I've used familysearch.org for some years and have stumbled onto several such myths among those families that interest me. For example, there is no evidence that Richard Bennett of early Jamestown was descended from the Earl of Tankerville. Some unknown individual back in the deep mists of time decided that his father Robert Bennett, a tanner from Somerset, England, was "Sir Robert Herbert Bennett," the 1st Earl of Tankerville. As is the modern way, the claim is still plastered all over the internet. In fact, the title was bestowed upon another Bennett family a hundred years later.6 A similar example is found with an early 18th century immigrant to the colonies. Robert Elliott was an illiterate Pennsylvania dirt-farmer from Ireland. Folks have proclaimed him to have been the 3rd Laird of Midlem Mill, Scotland. In fact, the real laird is documented as living, raising a family, and dying in Scotland. Nevertheless, workarounds are often employed, such as the declaration that this Robert Elliott was an illegitimate son of the 2nd laird, and that his natural mother took the son and ran off to Ireland. Indeed, the "illegitimate" contrivance is popular among these "family historians." Of course, no proof was ever offered.
Another popular myth is that early 17th-century immigrant David Darnall to Maryland married the daughter of George Calvert, the 1st Lord Baltimore. No matter that no record of a child named Mary has been found. Further, neither is she mentioned in Calvert's will in which he left ?? to each of his daughters. Some explain the latter away by saying she died before the father, forgetting that if that were the case, she could not have married Darnall nor had been the mother of his children. Another correspondent informed me that George must have had a daughter named Mary because he was Catholic. The truth is that Calvert converted to Catholicism after his own children were born, including the fictional Mary. Yet another offered the all too familiar story that dear Georgie-poo, being the affectionate lad he was, had an illegitimate child named Mary in Ireland. Of course, these things happened and, in point of fact, Britain has seen a deluge of recent lawsuits over the ownership of titles and estates because the current occupant was of illegitimate birth, as readily demonstrated through Y-DNA testing. Yet this particular correspondent was unable to offer any kind of evidence, let alone DNA testing. He had nothing.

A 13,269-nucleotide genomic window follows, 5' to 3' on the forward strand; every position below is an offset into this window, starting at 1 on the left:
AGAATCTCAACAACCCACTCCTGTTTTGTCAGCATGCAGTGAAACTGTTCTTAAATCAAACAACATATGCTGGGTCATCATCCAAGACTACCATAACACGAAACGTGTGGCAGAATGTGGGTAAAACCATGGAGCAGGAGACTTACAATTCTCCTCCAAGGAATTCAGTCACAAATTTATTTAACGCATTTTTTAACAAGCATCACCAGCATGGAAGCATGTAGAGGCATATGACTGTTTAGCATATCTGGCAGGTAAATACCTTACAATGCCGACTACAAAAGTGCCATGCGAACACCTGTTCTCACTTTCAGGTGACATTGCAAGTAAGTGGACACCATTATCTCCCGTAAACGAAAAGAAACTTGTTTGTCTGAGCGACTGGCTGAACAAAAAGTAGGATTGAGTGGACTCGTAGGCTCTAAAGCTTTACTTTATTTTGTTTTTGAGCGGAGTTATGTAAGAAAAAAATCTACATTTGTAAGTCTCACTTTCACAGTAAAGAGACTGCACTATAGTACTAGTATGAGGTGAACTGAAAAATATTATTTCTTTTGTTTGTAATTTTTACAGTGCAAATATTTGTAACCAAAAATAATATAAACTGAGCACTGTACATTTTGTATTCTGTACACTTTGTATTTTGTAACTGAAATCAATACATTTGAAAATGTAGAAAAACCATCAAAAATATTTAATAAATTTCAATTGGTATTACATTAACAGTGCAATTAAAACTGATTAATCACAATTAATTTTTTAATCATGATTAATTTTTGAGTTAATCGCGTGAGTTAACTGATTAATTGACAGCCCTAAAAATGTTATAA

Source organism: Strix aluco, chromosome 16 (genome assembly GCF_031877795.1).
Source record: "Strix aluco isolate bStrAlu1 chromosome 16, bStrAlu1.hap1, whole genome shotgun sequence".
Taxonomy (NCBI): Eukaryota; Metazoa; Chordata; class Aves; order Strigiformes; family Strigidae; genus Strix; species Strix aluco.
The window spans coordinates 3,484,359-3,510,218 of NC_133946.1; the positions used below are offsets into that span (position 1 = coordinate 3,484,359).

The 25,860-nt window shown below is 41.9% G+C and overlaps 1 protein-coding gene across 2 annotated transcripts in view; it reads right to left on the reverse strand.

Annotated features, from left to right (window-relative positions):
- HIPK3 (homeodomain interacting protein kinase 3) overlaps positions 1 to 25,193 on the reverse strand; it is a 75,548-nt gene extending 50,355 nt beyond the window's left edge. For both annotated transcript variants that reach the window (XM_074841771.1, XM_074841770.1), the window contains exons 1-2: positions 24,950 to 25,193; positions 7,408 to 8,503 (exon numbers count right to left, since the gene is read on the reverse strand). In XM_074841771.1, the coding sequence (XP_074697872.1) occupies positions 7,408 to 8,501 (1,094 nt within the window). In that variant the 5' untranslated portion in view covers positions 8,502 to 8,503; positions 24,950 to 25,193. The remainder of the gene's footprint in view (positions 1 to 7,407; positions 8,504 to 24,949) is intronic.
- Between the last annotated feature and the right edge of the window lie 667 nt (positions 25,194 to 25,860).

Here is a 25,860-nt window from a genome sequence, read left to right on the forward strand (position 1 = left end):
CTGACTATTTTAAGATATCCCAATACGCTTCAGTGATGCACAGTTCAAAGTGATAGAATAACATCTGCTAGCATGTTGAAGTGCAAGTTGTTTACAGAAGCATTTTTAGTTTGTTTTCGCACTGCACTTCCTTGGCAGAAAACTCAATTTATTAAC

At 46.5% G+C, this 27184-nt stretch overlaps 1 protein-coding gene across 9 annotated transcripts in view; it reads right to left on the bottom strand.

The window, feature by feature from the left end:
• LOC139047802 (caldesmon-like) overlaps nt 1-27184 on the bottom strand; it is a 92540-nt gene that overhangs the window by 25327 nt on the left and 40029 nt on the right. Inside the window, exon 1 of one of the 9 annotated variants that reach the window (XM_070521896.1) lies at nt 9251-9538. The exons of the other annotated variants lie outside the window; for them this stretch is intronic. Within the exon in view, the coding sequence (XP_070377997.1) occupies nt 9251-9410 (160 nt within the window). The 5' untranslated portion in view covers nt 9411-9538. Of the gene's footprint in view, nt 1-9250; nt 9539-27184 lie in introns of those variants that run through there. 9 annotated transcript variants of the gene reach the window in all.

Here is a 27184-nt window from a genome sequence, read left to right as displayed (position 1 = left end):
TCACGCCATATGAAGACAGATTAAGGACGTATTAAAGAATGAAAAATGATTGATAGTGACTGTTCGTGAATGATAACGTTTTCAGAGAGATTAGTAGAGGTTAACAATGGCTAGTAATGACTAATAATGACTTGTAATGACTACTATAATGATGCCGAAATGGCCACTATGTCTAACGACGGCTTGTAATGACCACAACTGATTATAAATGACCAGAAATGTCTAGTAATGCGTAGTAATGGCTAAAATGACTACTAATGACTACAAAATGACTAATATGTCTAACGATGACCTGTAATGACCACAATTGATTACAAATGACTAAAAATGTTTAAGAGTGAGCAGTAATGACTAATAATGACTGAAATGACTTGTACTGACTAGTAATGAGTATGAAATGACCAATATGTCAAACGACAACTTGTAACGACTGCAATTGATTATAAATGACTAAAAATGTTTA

Here's another. Family lore states that brothers Andrew, Randall, William, and John Hanson arrived in New Sweden (Delaware) from Sweden in 1642. A story dating back to at least the 1870s tells us that their father, Col. John Hanson, an English adventurer who fought to protect King Gustavus Adolphus at the Battle of Lutzen in Germany, was killed along with the King on November 16, 1632. It's further said that Col. John's wife was Margaret Vasa, a daughter of the same King, and that their children grew up under the protection of Margaret's half-sister, Queen Christina who, in fact, was just a child when she inherited the throne. Never mind that the King's daughter, Margaret, died at five and that a requested search to the Swedish National Archives found no Col. John Hanson present at Lutzen. Further research by the Swedish Colonial Society has proved that the brothers were not four but two, Anders and Matt Hansson. Both men had been critical of New Sweden's governor, Johan Printz. Matt soon disappeared from the record and is presumed by historians to have been killed by a group of Susquehannock warriors who'd been sent in pursuit while he tried to escape from the colony. Anders survived and managed to reach nearby Maryland where he is recorded as Andrew. But here's the kicker. A correspondent "explained" that the King had another daughter named Margaret — illegitimate, of course. No citation was provided, primary or secondary. Still, he contended that this fictional Margaret married a man who has yet to been shown to have ever existed. These are the fairy tales that serious genealogists must contend with. Nonetheless, the Swedish Colonial Society has straightened it out.7